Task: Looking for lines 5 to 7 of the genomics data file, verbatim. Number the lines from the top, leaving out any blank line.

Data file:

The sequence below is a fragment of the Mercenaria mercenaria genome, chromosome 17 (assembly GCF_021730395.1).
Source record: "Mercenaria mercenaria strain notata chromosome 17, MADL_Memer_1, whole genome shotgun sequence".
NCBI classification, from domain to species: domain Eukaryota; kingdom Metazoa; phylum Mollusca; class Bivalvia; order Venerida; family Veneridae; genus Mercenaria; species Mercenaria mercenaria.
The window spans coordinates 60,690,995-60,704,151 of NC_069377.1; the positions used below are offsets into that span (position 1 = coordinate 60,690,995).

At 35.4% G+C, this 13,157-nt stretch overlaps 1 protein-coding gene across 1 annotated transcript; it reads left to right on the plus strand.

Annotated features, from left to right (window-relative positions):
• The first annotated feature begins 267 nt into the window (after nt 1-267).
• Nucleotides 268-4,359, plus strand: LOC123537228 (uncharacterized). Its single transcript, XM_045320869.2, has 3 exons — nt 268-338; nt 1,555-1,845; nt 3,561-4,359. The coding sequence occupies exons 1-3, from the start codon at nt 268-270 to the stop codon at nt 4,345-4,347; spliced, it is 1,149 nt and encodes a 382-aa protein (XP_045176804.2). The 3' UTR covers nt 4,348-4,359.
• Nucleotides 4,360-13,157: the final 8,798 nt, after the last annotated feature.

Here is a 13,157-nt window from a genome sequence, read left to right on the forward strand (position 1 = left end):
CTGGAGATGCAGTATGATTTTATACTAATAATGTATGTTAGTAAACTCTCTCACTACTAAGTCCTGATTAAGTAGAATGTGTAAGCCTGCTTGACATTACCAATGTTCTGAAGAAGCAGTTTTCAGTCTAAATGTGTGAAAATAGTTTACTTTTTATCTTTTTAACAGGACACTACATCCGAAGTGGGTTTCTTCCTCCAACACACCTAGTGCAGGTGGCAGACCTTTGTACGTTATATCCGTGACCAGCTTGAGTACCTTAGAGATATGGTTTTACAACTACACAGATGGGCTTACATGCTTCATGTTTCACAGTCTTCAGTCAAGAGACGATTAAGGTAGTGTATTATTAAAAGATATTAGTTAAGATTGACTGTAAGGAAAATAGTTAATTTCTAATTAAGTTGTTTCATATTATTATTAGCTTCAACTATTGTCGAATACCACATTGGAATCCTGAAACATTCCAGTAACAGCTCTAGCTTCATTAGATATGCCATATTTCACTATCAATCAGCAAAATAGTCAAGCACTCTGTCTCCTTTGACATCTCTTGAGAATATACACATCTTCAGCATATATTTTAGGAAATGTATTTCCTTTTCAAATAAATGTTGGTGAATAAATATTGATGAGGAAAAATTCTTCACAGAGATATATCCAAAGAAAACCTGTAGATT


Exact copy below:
At 35.4% G+C, this 13,157-nt stretch overlaps 1 protein-coding gene across 1 annotated transcript; it reads left to right on the plus strand.

Annotated features, from left to right (window-relative positions):
• The first annotated feature begins 267 nt into the window (after nt 1-267).